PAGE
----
Skip to content

NEW! Check out our new shop!

Keep A Dog Calm After Surgery

With all their canine energy ready to go, getting post-operation instructions to keep a dog calm after surgery can feel impossible to follow, but these tips will help!

Your pup just had surgery and your vet recommends you keep them calm over the next few days. But how?!

As playful and carefree as dogs typically are, keeping them calm and relaxed is a difficult feat! Your dog wants to play and run around, and it’s so hard to say no…

While we do what we can to make our best friends happy, this is the one time we must disappoint. If you can—just for the few days or weeks necessary—keep your dog calm after surgery, you’ll have them on their way to healing properly.

  • Stay calm—Your dog picks up on your mood. When you’re excited, they are even more so! So it’s important to keep calm and mellow around your pup to encourage the same behavior. When greeting your dog or giving commands, say it in a calm and soothing tone. Encourage the family to maintain that ambience.
  • Keep them on the leash outside—If your dog’s able to get out to do his/her business, being leashed will help prevent unexpected “squirrel!” surges, and possible re-injury.
  • Help them up and down the stairs—Dogs often leap up, and gallop down, stairs. To prevent issues like slips or falls, carry them (if they are small enough and it won’t risk you getting hurt). If they are a larger dog that’s still mobile, grab the leash and guide them. If stairs are a big “no,” block them to keep them on one level.
  • No Jumping—If you allow your pal on the furniture, make an effort to break the habit while they’re recovering. Lay their favorite blanket on the floor, or grab a comfy dog bed and encourage them to lay on that instead.
  • No physical playtime—Whether their favorite game involves tug, fetch, or similar fun involving quick movements, your dog should skip it until he or she is in the clear. This does not mean you need to take away the chew toys! Just discourage the rougher games. And/or give them some variety by offering them a new chew toy.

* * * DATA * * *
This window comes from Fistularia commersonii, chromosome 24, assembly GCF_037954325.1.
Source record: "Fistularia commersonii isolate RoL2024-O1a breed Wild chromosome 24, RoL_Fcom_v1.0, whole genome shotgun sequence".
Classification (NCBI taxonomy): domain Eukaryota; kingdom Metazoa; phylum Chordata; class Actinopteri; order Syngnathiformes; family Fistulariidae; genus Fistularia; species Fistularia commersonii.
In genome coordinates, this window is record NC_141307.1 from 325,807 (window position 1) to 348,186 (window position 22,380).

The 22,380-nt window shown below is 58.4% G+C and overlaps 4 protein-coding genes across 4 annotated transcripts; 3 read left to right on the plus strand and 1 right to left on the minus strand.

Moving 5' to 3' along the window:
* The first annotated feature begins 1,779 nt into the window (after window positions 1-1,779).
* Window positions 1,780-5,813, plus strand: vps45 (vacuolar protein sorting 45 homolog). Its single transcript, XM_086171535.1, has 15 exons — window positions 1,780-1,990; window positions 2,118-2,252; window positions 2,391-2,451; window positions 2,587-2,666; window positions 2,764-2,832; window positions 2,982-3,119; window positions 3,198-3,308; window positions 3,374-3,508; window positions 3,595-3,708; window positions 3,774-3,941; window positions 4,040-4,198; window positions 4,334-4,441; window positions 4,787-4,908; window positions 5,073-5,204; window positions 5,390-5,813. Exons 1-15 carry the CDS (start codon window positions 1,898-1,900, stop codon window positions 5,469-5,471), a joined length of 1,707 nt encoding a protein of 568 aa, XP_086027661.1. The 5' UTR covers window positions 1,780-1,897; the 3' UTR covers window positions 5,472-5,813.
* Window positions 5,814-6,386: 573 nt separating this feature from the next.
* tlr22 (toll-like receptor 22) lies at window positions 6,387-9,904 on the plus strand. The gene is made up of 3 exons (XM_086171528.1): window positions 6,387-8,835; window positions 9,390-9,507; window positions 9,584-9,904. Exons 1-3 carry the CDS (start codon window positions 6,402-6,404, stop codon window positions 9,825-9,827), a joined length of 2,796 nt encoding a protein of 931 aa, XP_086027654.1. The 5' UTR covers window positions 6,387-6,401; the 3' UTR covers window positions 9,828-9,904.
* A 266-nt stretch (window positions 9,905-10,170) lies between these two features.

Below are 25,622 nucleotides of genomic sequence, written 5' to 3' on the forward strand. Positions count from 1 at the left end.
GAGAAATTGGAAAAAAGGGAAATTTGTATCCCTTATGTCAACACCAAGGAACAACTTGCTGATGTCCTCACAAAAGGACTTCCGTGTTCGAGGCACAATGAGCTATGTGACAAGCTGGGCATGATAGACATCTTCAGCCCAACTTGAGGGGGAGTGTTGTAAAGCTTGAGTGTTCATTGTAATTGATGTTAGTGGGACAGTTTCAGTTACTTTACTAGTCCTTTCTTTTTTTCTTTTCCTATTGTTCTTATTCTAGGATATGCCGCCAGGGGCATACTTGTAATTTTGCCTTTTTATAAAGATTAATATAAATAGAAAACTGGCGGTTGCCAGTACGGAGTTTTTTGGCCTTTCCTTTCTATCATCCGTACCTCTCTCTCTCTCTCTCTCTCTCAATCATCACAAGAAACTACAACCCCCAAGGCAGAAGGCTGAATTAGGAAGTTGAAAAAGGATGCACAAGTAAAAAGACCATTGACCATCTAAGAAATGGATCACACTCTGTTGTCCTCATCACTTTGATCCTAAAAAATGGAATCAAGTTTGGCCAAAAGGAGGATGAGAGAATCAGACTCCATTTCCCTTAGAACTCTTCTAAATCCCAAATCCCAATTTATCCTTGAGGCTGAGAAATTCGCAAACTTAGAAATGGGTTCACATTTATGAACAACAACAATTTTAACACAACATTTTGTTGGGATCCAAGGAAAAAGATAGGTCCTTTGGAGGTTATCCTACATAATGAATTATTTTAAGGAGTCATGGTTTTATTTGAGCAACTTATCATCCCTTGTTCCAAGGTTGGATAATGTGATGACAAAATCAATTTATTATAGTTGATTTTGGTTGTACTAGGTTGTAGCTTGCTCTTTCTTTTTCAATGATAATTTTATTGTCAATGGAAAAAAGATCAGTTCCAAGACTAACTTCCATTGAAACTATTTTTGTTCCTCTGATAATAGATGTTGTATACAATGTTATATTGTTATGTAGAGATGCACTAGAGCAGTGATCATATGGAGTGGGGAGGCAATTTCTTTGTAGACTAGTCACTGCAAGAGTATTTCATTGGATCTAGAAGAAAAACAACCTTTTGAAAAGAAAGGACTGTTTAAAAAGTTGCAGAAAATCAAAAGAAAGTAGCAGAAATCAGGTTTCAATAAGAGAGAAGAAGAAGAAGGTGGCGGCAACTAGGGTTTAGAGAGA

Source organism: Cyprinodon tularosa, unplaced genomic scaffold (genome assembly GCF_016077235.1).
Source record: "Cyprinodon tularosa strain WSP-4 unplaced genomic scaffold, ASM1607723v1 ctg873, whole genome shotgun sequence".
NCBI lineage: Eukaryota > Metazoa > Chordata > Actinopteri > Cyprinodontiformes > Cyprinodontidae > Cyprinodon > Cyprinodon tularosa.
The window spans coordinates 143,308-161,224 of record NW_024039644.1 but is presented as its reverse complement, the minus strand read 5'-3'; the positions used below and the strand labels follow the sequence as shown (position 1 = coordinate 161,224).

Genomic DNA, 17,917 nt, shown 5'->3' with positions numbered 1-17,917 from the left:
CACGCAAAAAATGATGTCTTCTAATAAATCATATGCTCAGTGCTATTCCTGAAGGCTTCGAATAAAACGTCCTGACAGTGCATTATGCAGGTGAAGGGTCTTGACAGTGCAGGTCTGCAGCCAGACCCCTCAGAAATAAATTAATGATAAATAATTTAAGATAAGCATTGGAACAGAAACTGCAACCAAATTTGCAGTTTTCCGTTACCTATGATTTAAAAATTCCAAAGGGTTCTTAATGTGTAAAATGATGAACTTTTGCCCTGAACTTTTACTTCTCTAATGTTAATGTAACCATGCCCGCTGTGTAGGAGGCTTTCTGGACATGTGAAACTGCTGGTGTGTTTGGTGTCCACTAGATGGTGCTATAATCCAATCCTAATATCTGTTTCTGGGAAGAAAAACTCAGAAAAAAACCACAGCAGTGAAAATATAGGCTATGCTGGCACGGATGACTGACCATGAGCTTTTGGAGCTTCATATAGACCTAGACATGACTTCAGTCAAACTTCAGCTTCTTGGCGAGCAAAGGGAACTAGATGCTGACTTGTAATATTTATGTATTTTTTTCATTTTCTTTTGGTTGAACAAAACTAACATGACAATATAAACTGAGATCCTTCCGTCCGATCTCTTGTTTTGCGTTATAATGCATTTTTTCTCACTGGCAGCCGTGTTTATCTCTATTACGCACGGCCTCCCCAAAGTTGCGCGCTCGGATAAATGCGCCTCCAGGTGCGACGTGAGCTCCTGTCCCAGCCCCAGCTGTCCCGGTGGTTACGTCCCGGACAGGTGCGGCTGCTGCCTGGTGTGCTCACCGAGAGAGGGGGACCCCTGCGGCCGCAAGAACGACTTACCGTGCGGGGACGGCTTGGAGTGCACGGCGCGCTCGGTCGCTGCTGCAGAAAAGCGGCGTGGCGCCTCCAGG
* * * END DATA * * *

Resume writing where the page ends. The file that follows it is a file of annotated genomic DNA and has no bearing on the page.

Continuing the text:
• If you have more than one furry friend—It’s often best to keep them separated, so there are fewer temptations to play—especially if you’re not home to supervise.
  • Brain Games—Try out some lower-key, mental-challenge games like puzzle feeders or even a simple stuffed Kong. It keeps them occupied while staying stationary, or with minimal movement.
  • Kennel—If your dog keeps trying to play, it might be time to bring out the kennel. Make the space comfy and cozy. Adding a few toy—like a bone, Kong, or stuffed critter—is a safe bet since they won’t be moving around much. If they’re not used to a kennel you may want to get them acclimated before surgery (if you have advance notice), since putting them in an unfamiliar space when they’re already confused and possibly sore could stress them out.
  • Talk to your vet—Your vet wants to see your dog get better. If you and your dog are still struggling after trying these tips, the vet may have some tricks up their sleeves that could help. They may even prescribe a sedative. (Be sure to follow the directions!)
  • Cuddles, cuddles, and more cuddles—surgeries are no fun for us, and it is no different for our furry friend. They may have some discomfort and confusion about what’s happening. This is a perfect excuse to get all those snuggles in! So, turn on your favorite show or grab your favorite book and spend some extra time snuggling your fur baby.

Keeping your dog calm after surgery is an important step in the healing process. While we want our pups to have the time of their lives, we have to do what is best for them. Each dog will respond differently, so don’t be upset if you have to try a few different things to keep your dog relaxed.

And if you have questions about whether your dog is ready to return to our New Hampshire dog daycare, just give us a call.

Back To Top